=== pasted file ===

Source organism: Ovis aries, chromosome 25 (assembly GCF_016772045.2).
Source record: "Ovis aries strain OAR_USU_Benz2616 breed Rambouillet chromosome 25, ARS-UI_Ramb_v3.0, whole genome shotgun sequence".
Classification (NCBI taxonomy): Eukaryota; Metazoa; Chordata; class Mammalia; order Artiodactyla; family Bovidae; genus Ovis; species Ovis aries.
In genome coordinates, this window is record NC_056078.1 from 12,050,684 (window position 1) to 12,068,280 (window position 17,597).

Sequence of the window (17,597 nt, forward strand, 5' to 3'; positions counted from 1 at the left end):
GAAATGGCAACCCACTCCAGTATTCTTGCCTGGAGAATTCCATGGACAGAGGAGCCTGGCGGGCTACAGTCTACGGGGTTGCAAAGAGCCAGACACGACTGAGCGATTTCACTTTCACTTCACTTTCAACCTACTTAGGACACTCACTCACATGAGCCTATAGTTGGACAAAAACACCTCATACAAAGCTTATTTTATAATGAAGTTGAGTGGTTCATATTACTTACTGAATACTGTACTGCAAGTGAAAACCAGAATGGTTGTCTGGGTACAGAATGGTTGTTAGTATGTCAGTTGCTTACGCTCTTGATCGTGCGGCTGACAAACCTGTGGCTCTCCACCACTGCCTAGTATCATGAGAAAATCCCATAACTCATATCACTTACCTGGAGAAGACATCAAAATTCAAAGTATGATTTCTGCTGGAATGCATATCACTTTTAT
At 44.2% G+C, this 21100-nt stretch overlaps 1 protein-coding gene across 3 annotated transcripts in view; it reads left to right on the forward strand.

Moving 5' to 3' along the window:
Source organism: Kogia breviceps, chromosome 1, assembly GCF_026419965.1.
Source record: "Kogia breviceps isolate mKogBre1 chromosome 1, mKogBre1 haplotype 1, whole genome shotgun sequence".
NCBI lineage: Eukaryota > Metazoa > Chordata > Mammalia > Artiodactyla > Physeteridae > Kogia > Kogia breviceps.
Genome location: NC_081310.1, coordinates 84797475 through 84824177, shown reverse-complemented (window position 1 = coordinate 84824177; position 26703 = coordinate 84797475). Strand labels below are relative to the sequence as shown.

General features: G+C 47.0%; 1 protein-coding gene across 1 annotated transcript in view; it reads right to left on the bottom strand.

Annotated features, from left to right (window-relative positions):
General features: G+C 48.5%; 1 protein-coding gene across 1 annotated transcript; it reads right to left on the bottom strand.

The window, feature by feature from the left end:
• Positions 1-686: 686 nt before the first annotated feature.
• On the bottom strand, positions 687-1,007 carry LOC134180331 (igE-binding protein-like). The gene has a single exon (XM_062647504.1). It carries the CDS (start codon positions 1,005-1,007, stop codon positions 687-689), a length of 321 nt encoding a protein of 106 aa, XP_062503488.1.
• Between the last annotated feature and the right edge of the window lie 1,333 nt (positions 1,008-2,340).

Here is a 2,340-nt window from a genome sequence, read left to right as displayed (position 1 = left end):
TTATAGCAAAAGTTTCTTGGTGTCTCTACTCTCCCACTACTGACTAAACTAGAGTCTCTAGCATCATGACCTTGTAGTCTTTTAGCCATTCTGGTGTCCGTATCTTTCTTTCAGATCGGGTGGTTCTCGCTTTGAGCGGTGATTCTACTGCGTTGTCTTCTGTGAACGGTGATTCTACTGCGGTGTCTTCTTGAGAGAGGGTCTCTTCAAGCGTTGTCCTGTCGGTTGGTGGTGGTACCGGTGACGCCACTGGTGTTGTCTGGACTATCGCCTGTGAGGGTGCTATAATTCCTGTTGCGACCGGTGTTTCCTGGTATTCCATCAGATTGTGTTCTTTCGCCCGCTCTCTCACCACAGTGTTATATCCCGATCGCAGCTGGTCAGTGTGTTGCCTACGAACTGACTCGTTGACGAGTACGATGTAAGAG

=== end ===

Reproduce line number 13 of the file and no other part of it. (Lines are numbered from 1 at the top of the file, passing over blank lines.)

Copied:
General features: G+C 47.0%; 1 protein-coding gene across 1 annotated transcript in view; it reads right to left on the bottom strand.